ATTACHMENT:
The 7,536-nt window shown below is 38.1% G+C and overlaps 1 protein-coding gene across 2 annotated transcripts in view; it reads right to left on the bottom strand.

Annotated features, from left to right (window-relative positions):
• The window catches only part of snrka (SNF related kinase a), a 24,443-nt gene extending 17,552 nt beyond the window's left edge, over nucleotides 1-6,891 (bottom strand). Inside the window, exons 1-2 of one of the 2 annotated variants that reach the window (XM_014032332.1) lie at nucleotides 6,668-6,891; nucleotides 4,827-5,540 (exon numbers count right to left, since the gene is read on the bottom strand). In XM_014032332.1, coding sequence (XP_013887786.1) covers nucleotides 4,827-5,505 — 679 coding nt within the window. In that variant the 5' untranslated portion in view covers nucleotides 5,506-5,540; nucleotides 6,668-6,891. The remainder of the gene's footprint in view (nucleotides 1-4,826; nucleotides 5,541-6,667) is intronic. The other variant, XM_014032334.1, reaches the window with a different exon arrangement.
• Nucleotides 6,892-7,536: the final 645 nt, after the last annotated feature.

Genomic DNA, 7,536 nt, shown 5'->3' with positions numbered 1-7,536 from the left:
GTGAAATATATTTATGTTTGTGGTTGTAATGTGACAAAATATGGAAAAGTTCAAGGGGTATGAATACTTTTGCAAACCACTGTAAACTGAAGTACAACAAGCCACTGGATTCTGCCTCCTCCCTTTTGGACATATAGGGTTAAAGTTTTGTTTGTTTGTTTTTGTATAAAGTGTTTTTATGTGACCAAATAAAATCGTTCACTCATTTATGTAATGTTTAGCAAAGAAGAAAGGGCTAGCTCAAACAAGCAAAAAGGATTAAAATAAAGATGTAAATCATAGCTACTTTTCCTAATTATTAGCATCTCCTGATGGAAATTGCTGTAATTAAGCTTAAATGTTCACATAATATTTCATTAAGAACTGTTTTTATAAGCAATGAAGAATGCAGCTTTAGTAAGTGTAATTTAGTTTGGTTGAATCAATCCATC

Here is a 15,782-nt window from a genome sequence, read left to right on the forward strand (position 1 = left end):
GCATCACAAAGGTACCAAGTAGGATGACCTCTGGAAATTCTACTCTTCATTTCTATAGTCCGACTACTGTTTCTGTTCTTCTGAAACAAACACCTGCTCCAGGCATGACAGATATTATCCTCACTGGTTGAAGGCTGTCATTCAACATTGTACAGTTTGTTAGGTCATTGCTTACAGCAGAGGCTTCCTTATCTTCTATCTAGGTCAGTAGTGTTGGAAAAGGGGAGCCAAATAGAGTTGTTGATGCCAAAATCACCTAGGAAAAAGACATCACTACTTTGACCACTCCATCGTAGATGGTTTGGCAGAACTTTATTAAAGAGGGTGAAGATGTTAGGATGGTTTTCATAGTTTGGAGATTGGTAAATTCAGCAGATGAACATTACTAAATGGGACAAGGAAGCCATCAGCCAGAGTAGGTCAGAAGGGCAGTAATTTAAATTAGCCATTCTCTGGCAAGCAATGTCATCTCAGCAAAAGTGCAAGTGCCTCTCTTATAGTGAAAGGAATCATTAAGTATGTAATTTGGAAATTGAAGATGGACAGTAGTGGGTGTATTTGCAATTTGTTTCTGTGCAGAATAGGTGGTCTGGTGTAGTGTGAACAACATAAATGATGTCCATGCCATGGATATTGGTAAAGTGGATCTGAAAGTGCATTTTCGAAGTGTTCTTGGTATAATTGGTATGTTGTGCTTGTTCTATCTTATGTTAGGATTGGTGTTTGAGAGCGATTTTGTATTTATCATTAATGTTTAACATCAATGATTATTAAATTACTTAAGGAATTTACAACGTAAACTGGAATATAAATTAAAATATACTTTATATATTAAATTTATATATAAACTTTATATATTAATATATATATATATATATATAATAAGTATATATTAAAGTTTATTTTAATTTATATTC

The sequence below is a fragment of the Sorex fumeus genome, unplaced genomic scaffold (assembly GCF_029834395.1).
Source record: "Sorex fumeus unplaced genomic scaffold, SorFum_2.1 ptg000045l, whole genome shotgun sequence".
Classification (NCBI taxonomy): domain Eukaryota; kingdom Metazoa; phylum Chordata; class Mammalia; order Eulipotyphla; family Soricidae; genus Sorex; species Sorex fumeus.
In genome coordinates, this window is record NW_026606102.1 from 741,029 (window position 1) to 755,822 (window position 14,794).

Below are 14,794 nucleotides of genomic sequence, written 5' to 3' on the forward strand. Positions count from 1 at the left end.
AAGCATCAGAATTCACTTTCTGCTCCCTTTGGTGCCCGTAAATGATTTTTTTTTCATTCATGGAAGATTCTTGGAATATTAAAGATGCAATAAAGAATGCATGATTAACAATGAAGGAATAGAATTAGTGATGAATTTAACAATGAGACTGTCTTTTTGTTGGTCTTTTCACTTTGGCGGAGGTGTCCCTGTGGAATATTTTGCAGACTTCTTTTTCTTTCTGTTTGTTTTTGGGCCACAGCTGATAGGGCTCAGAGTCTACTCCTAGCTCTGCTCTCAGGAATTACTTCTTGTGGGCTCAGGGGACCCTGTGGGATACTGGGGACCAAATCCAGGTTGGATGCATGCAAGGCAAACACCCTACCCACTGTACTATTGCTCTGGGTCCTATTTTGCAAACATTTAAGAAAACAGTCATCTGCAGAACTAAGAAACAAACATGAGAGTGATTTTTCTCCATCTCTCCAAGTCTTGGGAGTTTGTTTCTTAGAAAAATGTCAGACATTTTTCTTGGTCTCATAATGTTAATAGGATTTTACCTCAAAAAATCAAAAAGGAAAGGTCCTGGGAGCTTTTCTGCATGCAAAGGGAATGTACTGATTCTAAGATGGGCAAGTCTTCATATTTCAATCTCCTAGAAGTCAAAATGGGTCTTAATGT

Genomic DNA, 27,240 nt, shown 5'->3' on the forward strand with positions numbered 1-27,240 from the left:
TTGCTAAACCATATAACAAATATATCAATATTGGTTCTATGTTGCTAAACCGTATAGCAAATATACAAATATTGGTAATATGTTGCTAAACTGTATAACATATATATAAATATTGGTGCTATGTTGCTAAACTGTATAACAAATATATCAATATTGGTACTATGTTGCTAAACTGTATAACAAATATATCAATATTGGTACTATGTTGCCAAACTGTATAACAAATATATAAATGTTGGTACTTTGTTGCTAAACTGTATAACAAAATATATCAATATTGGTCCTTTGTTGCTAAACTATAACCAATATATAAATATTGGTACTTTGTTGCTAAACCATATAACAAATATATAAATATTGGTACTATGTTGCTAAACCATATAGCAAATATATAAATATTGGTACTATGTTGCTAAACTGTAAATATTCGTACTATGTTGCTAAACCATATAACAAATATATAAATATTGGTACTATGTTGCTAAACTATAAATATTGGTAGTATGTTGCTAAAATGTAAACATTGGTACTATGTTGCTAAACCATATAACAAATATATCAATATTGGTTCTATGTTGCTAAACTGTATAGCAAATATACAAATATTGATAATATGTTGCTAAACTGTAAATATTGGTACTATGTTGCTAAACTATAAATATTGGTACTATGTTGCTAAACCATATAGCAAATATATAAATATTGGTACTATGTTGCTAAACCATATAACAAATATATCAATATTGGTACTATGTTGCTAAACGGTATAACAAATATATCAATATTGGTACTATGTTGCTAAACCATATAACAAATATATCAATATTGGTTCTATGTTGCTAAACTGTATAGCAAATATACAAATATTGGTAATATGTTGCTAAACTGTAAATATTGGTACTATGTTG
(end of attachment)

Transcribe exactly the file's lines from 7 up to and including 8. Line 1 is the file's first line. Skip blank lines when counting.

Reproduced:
Here is a 15,782-nt window from a genome sequence, read left to right on the forward strand (position 1 = left end):
GCATCACAAAGGTACCAAGTAGGATGACCTCTGGAAATTCTACTCTTCATTTCTATAGTCCGACTACTGTTTCTGTTCTTCTGAAACAAACACCTGCTCCAGGCATGACAGATATTATCCTCACTGGTTGAAGGCTGTCATTCAACATTGTACAGTTTGTTAGGTCATTGCTTACAGCAGAGGCTTCCTTATCTTCTATCTAGGTCAGTAGTGTTGGAAAAGGGGAGCCAAATAGAGTTGTTGATGCCAAAATCACCTAGGAAAAAGACATCACTACTTTGACCACTCCATCGTAGATGGTTTGGCAGAACTTTATTAAAGAGGGTGAAGATGTTAGGATGGTTTTCATAGTTTGGAGATTGGTAAATTCAGCAGATGAACATTACTAAATGGGACAAGGAAGCCATCAGCCAGAGTAGGTCAGAAGGGCAGTAATTTAAATTAGCCATTCTCTGGCAAGCAATGTCATCTCAGCAAAAGTGCAAGTGCCTCTCTTATAGTGAAAGGAATCATTAAGTATGTAATTTGGAAATTGAAGATGGACAGTAGTGGGTGTATTTGCAATTTGTTTCTGTGCAGAATAGGTGGTCTGGTGTAGTGTGAACAACATAAATGATGTCCATGCCATGGATATTGGTAAAGTGGATCTGAAAGTGCATTTTCGAAGTGTTCTTGGTATAATTGGTATGTTGTGCTTGTTCTATCTTATGTTAGGATTGGTGTTTGAGAGCGATTTTGTATTTATCATTAATGTTTAACATCAATGATTATTAAATTACTTAAGGAATTTACAACGTAAACTGGAATATAAATTAAAATATACTTTATATATTAAATTTATATATAAACTTTATATATTAATATATATATATATATATATAATAAGTATATATTAAAGTTTATTTTAATTTATATTC